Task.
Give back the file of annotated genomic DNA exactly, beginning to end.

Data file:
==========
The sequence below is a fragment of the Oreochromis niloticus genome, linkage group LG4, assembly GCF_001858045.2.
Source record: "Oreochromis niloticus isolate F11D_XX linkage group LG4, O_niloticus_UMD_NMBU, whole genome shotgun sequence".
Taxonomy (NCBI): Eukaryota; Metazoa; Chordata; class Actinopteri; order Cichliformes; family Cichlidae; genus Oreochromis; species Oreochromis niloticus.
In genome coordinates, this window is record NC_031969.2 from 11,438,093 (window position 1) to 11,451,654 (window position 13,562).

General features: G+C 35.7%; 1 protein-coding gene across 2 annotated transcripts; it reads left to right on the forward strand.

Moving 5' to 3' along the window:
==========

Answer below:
The sequence below is a fragment of the Oreochromis niloticus genome, linkage group LG4, assembly GCF_001858045.2.
Source record: "Oreochromis niloticus isolate F11D_XX linkage group LG4, O_niloticus_UMD_NMBU, whole genome shotgun sequence".
Taxonomy (NCBI): Eukaryota; Metazoa; Chordata; class Actinopteri; order Cichliformes; family Cichlidae; genus Oreochromis; species Oreochromis niloticus.
In genome coordinates, this window is record NC_031969.2 from 11,438,093 (window position 1) to 11,451,654 (window position 13,562).

General features: G+C 35.7%; 1 protein-coding gene across 2 annotated transcripts; it reads left to right on the forward strand.

Moving 5' to 3' along the window: